Advisory Memorial Board

Professor J. Peter Rosenfeld

The KurzweilAI article Reading Terrorists’ Minds About Imminent Attack said

Using P300 brain-wave testing in a mock terrorism scenario in which make-believe “persons of interest” were planning a crime, Northwestern University researchers were able to detect guilty knowledge with 100 percent accuracy with no false positives, J. Peter Rosenfeld, Northwestern professor of psychology reports. “Even when the researchers had no advance details about mock terrorism plans, the technology was still accurate in identifying 10 out of 12 terrorists and 20 out of 30 crime-related details,” Rosenfeld said. “The test was 83 percent accurate in predicting concealed knowledge, suggesting that our complex protocol could identify future terrorist activity.”
This means law enforcement officials may ultimately be able to confirm details about an attack (such as date, location, and weapon) that emerge from terrorist chatter by using P300 brain-wave testing with suspects.

J. Peter Rosenfeld, Ph.D. is Professor of Psychology, and member of the interdepartmental Neuroscience Program, Northwestern University. He is a leading scientist in the pursuit of electroencephalogram-based lie detection.
Among the professional society positions he has held, Peter served on the board of directors for the Association for Applied Psychophysiology and as president of the Association for Applied Psychophysiology. Among his editorial roles, he served as associate editor of the International Journal of Psychophysiology and as associate editor of the Journal of Neurotherapy. He served as member of the editorial board for the following journals: Biofeedback and Self-Regulation, International Journal of Rehabilitation and Health, Journal of Credibility Assessment and Witness Psychology, and Applied Psychophysiology. He has published more than 150 articles and other professional research materials, and has presented his work nationally and internationally.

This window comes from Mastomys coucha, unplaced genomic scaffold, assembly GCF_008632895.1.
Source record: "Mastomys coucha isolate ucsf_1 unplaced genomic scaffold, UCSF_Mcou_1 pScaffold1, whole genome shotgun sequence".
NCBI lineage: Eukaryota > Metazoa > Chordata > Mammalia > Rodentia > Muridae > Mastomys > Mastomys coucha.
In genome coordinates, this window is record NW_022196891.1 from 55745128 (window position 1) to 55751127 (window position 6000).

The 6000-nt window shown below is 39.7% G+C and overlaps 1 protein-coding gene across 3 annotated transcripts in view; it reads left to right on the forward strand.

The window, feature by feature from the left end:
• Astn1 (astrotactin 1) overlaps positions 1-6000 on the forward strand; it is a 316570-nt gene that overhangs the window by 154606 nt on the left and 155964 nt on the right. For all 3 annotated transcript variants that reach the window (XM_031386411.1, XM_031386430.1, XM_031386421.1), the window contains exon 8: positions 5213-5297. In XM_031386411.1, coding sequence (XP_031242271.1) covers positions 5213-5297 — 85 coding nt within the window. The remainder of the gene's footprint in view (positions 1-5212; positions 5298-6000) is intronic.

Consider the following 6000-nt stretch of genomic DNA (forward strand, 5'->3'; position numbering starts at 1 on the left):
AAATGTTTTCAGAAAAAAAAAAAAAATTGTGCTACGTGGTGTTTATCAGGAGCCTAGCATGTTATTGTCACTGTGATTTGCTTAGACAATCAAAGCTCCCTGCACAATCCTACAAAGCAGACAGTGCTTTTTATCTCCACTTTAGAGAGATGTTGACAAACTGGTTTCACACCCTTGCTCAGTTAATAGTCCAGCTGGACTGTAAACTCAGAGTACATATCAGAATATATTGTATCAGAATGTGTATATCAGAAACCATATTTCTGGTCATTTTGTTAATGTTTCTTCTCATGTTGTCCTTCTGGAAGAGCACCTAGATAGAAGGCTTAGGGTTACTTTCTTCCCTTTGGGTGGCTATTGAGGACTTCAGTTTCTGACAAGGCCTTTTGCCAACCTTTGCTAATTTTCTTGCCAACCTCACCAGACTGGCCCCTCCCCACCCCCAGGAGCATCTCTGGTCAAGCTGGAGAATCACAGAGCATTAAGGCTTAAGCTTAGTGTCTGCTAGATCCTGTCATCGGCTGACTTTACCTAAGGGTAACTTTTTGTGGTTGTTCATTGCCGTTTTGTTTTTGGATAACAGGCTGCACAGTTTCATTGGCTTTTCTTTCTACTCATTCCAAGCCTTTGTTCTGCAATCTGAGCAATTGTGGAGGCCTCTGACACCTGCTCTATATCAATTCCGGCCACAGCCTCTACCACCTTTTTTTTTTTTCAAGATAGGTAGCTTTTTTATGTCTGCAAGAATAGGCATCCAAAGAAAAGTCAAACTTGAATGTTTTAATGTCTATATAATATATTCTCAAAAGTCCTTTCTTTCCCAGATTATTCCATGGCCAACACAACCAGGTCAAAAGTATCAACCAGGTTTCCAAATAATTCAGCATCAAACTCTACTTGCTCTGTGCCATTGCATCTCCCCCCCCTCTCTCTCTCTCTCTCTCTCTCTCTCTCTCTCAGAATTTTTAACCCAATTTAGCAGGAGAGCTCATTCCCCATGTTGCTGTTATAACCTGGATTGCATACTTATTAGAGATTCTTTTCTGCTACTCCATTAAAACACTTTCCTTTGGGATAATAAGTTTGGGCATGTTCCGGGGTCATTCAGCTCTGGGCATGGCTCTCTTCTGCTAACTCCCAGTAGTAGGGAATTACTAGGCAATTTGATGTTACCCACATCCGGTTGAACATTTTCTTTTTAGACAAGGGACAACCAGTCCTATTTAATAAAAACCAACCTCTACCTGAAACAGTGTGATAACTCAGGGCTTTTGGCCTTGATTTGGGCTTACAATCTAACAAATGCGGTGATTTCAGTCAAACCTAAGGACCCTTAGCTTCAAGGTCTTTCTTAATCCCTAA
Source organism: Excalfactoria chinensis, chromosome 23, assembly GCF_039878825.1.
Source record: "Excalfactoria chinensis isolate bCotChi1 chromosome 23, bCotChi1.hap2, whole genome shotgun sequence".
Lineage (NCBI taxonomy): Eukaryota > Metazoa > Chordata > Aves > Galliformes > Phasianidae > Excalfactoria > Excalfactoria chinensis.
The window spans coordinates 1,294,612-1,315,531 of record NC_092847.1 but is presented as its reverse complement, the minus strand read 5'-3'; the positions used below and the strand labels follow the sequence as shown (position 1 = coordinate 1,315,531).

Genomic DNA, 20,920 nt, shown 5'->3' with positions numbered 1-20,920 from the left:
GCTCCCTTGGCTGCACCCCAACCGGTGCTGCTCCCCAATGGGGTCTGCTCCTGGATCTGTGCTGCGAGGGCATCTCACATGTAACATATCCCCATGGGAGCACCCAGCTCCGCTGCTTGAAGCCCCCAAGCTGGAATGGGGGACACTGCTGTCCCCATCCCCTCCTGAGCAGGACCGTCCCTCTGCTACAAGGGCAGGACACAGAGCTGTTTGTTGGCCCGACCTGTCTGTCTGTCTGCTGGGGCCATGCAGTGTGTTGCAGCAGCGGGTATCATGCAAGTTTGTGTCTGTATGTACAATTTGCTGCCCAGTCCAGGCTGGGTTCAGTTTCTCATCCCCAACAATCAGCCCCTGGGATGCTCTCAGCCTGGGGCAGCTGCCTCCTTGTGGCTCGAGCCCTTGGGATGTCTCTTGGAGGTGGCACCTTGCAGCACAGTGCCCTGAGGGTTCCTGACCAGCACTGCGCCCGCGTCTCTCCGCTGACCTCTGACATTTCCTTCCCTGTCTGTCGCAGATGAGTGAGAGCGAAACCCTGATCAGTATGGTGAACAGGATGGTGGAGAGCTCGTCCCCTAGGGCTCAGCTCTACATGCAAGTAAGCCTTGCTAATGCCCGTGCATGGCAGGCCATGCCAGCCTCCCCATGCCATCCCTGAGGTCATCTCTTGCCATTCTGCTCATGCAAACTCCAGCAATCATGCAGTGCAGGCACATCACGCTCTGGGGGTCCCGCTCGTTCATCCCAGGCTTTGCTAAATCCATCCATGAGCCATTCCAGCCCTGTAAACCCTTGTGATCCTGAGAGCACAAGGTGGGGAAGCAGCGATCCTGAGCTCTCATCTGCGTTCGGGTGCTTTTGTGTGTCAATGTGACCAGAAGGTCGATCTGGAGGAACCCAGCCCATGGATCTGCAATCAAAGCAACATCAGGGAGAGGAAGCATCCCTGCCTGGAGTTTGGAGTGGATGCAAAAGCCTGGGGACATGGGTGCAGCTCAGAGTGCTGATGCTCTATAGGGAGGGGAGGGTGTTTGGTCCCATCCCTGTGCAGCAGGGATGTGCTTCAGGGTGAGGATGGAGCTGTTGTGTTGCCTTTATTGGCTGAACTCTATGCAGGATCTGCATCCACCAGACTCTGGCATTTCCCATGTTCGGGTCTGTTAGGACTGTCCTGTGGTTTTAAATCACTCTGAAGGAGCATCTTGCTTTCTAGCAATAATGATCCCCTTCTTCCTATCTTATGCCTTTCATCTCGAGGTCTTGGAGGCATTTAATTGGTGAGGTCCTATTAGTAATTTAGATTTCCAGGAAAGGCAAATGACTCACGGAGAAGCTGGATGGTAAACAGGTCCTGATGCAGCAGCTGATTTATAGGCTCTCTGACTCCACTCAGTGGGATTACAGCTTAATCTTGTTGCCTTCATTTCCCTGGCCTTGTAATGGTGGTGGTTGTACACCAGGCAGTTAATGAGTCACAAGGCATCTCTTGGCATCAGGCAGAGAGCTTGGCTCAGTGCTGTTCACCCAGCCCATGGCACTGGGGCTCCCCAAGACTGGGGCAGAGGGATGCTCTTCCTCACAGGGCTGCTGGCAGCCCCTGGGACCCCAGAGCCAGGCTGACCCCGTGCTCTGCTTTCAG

There are three major questions being currently researched in his laboratory:
1) Is it possible to develop a P300-based deception detection test which is accurate and resistant to countermeasures?
2) Does the profile or pattern of event-related brain wave (ERP) amplitudes across the scalp vary from deceptive to honest mind states? He mostly looks at the P300 ERP in response to autobiographical information. There is an obvious application here to the field of detection of deception, but there are other more theoretical concerns: Is there a profile specific to deception (a “Pinocchio” effect)? Does the brain work in a unique way during deception? Does altruistic deception show a different P300 profile than selfish deception? Do the brains of psychopaths produce different P300 profiles than the brains of normals during deception? As far as P300 is concerned, we don’t see differences. He has recently seen that there is a difference in normals between the late slow wave responses accompanying lies versus truths, but we do not see this effect in people with psychopathic traits.
3) What is the difference in brain function during retrieval of a) real memories vs. b) honestly believed, but false memories vs. c) malingered false memories (which the subject knows are not real, but dishonestly claims are real)? This question is addressed also by comparing P300 scalp profiles associated with the three kinds of memories. He also looks at the latency of the P300 wave (time from stimulus to wave peak) and have so far found it is the best discriminator of a) and b) above. This suggests that P300 latency is a correlate of unconscious recognition.
Peter edited Detecting Concealed Information and Deception: Recent Developments. He also coauthored The Complex Trial Protocol (CTP): A new, countermeasure-resistant, accurate, P300-based method for detection of concealed information, False Memory: P300 Amplitude, Topography, and Latency, Scaled P300 Scalp Distribution Correlates of Deception in an Autobiographical Oddball Paradigm, and Simple, Effective Countermeasures to P300-based Tests of Detection of Concealed Information, and authored “Brain Fingerprinting:” A Critical Analysis and Event-related Potentials in Detection of Deception. Read the full list of his publications!
Peter earned his B.A. in Biology and the Humanities at Columbia College in 1959. He earned his M.A. in English and Comparative Literature at Columbia University in 1961 and his second M.A. in Psychology at the University of Iowa in 1969. He earned his Ph.D. in Physiological Psychology at the University of Iowa in 1971.
Read Mind Readers: Brain-scanning Machines May Soon Be Capable of Discerning Rudimentary Thoughts and Separating Fact From Fiction.